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Economic, political fronts spook CFOs, even if hiring, credit prospects don't

Ed Zwirn | Dec. 14, 2011
In the latest survey to show promising signs for business operations, the Bank of America Merrill Lynch CFO Outlook survey suggests that most CFOs are confident they won't have to reduce workforces in 2012, and that credit will be available to companies.

No. 1 was the effectiveness of U.S. government leaders, listed as a concern by 70% of CFOs. In addition, 63% listed the U.S. budget deficit, 60% listed healthcare costs, 58% listed unemployment and 55% listed consumer confidence. Last year's top concern regarding the economy was healthcare reform, chosen by 54% of executives.

"Never in the history of the CFO Outlook have there been so many factors at a high level of concern," Whitley observed.

When asked about financial concerns specific to their own companies, 56% of CFOs chose healthcare costs. That was followed by energy costs and consumer confidence, both at 43%; cash flow at 42%; and revenue growth at 40%.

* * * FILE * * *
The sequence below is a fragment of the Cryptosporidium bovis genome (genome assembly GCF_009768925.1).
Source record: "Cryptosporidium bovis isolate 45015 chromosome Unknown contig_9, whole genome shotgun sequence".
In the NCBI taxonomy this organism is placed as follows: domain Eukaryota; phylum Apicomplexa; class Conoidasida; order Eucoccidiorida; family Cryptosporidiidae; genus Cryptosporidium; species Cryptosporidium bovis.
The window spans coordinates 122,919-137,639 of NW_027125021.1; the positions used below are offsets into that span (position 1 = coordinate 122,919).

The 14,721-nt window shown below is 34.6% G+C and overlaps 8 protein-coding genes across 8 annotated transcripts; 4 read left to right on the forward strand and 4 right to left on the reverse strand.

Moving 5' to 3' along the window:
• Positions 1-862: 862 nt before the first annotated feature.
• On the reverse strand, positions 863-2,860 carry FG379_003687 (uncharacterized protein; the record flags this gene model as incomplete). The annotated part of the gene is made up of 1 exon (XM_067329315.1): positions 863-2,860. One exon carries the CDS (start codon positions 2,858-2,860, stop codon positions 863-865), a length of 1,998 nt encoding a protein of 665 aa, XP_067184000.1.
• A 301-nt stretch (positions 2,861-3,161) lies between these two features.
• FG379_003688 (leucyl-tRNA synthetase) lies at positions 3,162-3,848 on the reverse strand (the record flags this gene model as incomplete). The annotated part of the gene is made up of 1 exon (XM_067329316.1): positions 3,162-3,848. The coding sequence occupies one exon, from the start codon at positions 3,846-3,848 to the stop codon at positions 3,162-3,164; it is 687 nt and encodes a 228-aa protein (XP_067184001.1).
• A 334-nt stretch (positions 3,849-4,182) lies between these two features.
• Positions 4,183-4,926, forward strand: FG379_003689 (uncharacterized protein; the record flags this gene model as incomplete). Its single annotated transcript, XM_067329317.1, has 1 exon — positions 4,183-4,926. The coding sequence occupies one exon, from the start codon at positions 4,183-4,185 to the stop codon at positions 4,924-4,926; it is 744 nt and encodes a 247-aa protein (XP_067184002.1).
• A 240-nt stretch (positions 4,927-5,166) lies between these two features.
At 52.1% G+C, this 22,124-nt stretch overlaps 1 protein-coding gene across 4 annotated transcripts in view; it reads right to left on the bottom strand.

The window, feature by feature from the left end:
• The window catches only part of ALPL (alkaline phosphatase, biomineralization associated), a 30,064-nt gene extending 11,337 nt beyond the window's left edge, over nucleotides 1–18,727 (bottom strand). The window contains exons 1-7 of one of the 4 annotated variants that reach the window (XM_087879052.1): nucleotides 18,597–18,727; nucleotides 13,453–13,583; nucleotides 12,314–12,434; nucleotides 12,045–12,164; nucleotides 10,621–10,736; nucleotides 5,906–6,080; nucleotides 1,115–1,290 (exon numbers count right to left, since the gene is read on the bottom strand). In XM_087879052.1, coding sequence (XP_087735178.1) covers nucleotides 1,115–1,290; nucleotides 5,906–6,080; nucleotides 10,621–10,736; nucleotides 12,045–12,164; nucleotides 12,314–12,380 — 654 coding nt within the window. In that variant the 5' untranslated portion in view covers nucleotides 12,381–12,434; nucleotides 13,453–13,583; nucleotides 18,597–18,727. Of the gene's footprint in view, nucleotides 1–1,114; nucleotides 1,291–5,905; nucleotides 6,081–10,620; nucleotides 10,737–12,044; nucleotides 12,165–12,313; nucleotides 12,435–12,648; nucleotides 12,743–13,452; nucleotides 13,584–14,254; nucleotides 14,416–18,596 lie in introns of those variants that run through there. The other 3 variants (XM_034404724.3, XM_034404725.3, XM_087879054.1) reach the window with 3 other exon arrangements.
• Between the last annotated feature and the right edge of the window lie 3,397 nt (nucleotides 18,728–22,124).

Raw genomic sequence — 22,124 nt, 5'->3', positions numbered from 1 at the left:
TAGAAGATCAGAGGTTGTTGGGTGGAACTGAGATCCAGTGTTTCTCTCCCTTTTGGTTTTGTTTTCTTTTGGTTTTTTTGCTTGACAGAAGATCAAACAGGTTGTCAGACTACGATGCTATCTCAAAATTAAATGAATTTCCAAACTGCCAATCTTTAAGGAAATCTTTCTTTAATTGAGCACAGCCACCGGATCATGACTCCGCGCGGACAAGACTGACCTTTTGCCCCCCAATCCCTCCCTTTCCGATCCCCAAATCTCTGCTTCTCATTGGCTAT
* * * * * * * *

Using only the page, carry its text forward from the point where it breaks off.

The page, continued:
Among the survey's other findings:

  • Regarding revenues, 56% of CFOs expect growth, down from 64% last year.
  • Similarly, 41% of CFOs anticipate a growth in profit margin, down from 55% last year.
  • Only 18% of CFOs expect to participate in a merger or acquisition next year, down from 26% a year ago.

Despite economic uncertainties, there haven't been widespread cuts to research and development. More than three-fourths of CFOs said their R&D expenses were the same or higher than pre-recession levels, similar to last year's response.

Conducted by Granite Research Consulting, the CFO Outlook was compiled from phone interviews conducted from late September to early November. The margin of error is +/- 4%.


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